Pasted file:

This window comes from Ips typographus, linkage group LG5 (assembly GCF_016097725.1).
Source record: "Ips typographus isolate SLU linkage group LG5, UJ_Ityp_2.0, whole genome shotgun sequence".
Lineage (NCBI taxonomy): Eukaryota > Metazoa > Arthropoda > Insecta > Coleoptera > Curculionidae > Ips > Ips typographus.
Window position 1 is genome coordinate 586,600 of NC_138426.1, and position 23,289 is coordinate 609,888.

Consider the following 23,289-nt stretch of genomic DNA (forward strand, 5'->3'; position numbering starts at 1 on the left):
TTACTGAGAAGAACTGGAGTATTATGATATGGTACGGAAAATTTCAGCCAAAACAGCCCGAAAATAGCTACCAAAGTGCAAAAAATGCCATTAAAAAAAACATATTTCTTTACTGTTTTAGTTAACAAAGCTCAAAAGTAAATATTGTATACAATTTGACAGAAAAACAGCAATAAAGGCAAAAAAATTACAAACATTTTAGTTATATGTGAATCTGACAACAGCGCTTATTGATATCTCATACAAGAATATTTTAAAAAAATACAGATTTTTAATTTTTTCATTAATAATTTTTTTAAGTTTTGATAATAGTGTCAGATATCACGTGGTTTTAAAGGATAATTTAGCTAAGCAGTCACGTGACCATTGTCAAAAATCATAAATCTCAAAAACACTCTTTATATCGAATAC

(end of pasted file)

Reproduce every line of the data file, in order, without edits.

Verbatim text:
This window comes from Ips typographus, linkage group LG5 (assembly GCF_016097725.1).
Source record: "Ips typographus isolate SLU linkage group LG5, UJ_Ityp_2.0, whole genome shotgun sequence".
Lineage (NCBI taxonomy): Eukaryota > Metazoa > Arthropoda > Insecta > Coleoptera > Curculionidae > Ips > Ips typographus.
Window position 1 is genome coordinate 586,600 of NC_138426.1, and position 23,289 is coordinate 609,888.

Consider the following 23,289-nt stretch of genomic DNA (forward strand, 5'->3'; position numbering starts at 1 on the left):
TTACTGAGAAGAACTGGAGTATTATGATATGGTACGGAAAATTTCAGCCAAAACAGCCCGAAAATAGCTACCAAAGTGCAAAAAATGCCATTAAAAAAAACATATTTCTTTACTGTTTTAGTTAACAAAGCTCAAAAGTAAATATTGTATACAATTTGACAGAAAAACAGCAATAAAGGCAAAAAAATTACAAACATTTTAGTTATATGTGAATCTGACAACAGCGCTTATTGATATCTCATACAAGAATATTTTAAAAAAATACAGATTTTTAATTTTTTCATTAATAATTTTTTTAAGTTTTGATAATAGTGTCAGATATCACGTGGTTTTAAAGGATAATTTAGCTAAGCAGTCACGTGACCATTGTCAAAAATCATAAATCTCAAAAACACTCTTTATATCGAATAC